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United Kingdom

Revising Freedom of Information Act Code of Practice (UK0070)

Overview

At-a-Glance

Action Plan: United Kingdom – Third National Action Plan 2016-18

Action Plan Cycle: 2016

Status: Inactive

Institutions

Lead Institution: Cabinet Office

Support Institution(s): All government departments; 360Giving, ARTICLE 19, Campaign for Freedom of Information, mySociety, The Open Data Institute, Transparency International UK

Policy Areas

Open Contracting and Procurement, Open Data, Right to Information

IRM Review

IRM Report: United Kingdom End-of-Term Report 2016-2018, United Kingdom Mid-Term Report 2016-2018

Starred: No

Early Results: Marginal

Design i

Verifiable: Yes

Relevant to OGP Values: Access to Information Civic Participation

Potential Impact:

Implementation i

Completion:

Description

Objective: To enhance proactive transparency by making more information available in a more consistent way across the public sector; and to promote the effective operation of the FOI Act in the public interest by updating and expanding the Code of Practice.

Status quo: Public authorities are already required to publish a wide range of information proactively. The Independent Commission on Freedom of Information (the Commission) recognised that advances have been made, with specific reference to senior pay and benefits. The Commission also commented on the publication of FOI performance statistics by a range of public authorities, including central government. However, the Commission highlighted a lack of consistency. It noted a lack of reliable FOI performance data across the public sector as a whole. It also noted that while senior pay is published, details of expenses and benefits in kind are frequently not made available proactively. Further action is required to ensure enhanced and consistent standards of openness in these areas. The Commission also highlighted the need to review and update the Code of Practice issued under section 45 of the FOI Act. This allows the government to set out the practice that it considers desirable for public authorities to follow in meeting their FOI obligations. The Code of Practice was issued over a decade ago in November 2004, shortly before the FOI Act was introduced, and has not been updated since to reflect developments in best practice and case law.
The recent report by the Commission recommended that:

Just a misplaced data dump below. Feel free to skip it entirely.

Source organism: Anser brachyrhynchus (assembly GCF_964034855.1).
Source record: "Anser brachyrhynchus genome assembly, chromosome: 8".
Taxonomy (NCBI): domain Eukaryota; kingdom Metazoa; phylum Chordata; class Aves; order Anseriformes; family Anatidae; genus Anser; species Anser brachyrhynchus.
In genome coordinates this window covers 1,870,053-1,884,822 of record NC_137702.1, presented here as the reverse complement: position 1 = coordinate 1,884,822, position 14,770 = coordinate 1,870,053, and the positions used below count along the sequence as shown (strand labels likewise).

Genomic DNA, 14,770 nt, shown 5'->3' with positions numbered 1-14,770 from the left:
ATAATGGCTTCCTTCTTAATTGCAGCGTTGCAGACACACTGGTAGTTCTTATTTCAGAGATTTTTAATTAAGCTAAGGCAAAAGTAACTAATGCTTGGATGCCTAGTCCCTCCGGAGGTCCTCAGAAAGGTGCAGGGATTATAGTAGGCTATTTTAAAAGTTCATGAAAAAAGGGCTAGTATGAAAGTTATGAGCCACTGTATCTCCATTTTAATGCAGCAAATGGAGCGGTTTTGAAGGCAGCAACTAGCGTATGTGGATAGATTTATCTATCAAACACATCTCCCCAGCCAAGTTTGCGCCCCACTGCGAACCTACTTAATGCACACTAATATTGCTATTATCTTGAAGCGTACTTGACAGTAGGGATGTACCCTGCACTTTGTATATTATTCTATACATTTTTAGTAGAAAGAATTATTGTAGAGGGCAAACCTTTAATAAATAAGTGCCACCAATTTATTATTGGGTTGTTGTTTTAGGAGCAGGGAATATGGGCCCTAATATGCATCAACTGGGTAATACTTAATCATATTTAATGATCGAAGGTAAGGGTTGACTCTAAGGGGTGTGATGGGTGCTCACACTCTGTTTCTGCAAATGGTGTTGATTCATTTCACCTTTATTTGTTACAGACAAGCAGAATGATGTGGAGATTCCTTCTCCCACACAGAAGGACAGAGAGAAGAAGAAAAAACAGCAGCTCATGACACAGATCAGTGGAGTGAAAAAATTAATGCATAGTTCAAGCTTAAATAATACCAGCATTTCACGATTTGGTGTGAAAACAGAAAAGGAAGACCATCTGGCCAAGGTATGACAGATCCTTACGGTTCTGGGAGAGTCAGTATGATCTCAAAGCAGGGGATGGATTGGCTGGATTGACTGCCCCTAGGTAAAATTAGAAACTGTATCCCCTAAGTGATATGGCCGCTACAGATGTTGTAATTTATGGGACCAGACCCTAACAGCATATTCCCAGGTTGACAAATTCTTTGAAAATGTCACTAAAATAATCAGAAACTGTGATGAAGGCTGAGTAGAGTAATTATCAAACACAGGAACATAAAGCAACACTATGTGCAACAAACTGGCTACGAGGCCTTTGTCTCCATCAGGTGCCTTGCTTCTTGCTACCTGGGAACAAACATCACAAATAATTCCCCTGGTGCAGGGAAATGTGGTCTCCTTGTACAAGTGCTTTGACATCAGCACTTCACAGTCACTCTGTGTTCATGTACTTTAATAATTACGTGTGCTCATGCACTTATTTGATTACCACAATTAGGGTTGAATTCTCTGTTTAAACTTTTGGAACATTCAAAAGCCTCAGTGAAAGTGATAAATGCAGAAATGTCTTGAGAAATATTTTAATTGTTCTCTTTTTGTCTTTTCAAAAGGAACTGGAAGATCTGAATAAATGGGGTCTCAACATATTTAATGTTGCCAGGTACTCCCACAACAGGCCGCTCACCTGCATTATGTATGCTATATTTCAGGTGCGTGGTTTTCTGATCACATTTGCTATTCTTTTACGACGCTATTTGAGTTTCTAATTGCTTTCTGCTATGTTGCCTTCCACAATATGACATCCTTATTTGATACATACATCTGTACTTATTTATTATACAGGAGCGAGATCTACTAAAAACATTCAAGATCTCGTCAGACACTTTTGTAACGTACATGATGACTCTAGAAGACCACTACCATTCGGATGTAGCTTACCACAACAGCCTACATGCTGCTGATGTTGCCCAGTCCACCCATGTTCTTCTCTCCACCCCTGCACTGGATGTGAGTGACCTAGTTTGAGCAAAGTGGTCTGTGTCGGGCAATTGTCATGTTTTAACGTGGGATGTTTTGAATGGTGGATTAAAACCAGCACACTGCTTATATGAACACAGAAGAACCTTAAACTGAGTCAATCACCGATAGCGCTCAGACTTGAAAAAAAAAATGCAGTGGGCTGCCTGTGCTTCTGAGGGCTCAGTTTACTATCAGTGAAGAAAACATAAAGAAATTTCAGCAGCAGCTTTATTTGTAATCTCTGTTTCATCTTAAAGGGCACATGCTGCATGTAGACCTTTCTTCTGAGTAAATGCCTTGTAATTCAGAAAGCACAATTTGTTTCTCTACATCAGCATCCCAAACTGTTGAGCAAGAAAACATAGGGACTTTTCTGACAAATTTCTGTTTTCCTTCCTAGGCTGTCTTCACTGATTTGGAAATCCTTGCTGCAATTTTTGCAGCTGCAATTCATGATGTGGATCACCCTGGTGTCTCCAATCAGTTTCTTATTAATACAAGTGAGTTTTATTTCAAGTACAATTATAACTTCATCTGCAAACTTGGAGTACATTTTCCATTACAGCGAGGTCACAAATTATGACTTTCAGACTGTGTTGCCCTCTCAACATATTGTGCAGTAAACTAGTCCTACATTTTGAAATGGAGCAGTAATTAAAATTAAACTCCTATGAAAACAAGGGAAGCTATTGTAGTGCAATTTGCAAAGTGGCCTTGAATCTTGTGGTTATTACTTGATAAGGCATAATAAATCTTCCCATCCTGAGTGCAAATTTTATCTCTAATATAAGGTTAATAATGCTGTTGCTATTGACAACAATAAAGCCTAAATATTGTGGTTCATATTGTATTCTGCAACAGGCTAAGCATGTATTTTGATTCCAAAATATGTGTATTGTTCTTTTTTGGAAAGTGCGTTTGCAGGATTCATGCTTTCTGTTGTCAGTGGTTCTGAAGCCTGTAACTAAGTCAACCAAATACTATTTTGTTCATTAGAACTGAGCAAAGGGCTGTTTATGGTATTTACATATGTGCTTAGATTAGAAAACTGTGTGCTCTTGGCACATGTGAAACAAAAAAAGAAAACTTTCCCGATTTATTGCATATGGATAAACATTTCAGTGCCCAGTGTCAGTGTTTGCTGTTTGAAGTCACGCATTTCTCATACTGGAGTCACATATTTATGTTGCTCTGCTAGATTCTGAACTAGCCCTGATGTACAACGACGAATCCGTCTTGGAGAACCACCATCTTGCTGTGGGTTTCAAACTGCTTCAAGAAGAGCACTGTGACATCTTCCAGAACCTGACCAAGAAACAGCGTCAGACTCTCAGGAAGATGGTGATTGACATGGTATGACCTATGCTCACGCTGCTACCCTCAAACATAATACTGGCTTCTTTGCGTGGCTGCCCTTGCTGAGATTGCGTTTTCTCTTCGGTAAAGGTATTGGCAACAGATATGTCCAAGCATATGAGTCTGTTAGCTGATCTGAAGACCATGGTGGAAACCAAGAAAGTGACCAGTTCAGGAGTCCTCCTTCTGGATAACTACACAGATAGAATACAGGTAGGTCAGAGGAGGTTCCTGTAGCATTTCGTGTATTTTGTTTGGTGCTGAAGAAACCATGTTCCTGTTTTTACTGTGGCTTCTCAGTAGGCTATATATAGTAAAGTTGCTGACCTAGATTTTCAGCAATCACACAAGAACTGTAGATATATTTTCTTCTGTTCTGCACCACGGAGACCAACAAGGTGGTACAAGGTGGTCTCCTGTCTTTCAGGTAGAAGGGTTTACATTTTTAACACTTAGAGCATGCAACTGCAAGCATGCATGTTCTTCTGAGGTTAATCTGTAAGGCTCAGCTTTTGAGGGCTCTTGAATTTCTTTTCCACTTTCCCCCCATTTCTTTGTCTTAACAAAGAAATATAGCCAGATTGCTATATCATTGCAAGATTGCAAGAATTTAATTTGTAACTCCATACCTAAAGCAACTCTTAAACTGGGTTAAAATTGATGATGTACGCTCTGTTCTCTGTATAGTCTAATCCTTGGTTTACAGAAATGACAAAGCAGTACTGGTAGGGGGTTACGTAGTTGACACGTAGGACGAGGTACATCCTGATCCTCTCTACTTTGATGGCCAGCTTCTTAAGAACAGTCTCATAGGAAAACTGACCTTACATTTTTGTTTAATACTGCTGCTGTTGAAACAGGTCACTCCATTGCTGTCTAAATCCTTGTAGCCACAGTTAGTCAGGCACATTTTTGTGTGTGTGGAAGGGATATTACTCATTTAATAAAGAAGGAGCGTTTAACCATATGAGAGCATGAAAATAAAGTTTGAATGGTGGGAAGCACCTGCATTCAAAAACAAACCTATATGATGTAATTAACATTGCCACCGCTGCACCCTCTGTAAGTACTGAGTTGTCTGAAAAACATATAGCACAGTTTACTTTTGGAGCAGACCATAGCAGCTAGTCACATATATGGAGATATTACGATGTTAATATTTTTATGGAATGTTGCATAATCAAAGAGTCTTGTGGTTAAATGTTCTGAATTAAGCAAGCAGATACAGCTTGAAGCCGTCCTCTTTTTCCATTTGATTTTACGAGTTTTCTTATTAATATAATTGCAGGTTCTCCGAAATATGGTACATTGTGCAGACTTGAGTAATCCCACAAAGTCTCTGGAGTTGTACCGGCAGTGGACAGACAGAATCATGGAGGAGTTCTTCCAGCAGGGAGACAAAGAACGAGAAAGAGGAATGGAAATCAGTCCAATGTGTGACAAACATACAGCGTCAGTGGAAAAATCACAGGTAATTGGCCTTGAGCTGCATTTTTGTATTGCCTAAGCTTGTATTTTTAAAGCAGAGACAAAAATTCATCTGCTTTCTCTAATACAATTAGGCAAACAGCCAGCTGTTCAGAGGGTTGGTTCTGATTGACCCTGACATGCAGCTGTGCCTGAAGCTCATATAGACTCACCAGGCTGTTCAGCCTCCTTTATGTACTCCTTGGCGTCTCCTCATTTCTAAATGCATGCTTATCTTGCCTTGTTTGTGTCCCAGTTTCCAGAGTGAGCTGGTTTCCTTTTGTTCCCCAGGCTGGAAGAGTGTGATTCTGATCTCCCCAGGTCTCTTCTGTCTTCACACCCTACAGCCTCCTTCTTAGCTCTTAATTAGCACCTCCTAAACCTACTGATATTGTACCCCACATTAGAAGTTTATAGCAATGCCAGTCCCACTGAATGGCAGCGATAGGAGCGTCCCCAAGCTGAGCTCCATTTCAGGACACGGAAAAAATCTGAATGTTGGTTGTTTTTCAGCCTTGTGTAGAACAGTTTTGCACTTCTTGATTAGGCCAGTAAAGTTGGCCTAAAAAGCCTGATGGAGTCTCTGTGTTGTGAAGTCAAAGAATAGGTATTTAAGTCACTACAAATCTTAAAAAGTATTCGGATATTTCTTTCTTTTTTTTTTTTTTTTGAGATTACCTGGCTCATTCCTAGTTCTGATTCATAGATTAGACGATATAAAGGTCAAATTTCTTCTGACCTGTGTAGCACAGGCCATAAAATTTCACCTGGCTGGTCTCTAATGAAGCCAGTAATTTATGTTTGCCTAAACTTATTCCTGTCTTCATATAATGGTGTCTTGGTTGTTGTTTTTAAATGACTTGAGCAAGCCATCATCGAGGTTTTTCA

“The government reviews section 45 of the Act to ensure that the range of issues on which guidance can be offered to public authorities under the Code is adequate.
“The government should also review and update the Code to take account of the ten years of operation of the Act’s information access scheme.”

Ambition: We are committed to making government more transparent, so taxpayers can hold it to account both on how money is being spent and how decisions are made. This commitment will implement proposals in the Commission’s report. It will improve and increase the range of information available to the public without having to make requests for it and will improve the operation of the Act. Further steps will be taken to ensure transparency on issues such as FOI performance and senior pay and benefits across the whole public sector. The public should not have to resort to making FOI requests to obtain it. We intend to issue guidance to public authorities to set a higher standard for the publication of senior level pay and benefits by summer 2016. We will also issue guidance in the revised Section 45 Code of Practice to set a standard that public authorities with 100 full time equivalent employees or more should publish statistics on their FOI performance, to better hold public authorities to account.

A revised Code of Practice will ensure the range of issues on which guidance can be offered to public authorities is sufficient and up to date. Public authorities should have sufficient guidance to properly manage information access requests in order to protect the right of access to information the FOI Act provides. We aim to consult on and issue a new Code of Practice by the end of 2016.

IRM End of Term Status Summary

8. Enhanced transparency requirements and revised Freedom of Information Act Code of Practice

Commitment Text: To increase transparency and improve the operation of the Freedom of Information (FOI) Act in the public interest.

Objective:To enhance proactive transparency by making more information available in a more consistent way across the public sector; and to promote the effective operation of the FOI Act in the public interest by updating and expanding the Code of Practice.

Status quo:Public authorities are already required to publish a wide range of information proactively. The Independent Commission on Freedom of Information (the Commission) recognised that advances have been made, with specific reference to senior pay and benefits.

The Commission also commented on the publication of FOI performance statistics by a range of public authorities, including central government. However, the Commission highlighted a lack of consistency. It noted a lack of reliable FOI performance data across the public sector as a whole.

It also noted that while senior pay is published, details of expenses and benefits in kind are frequently not made available proactively. Further action is required to ensure enhanced and consistent standards of openness in these areas.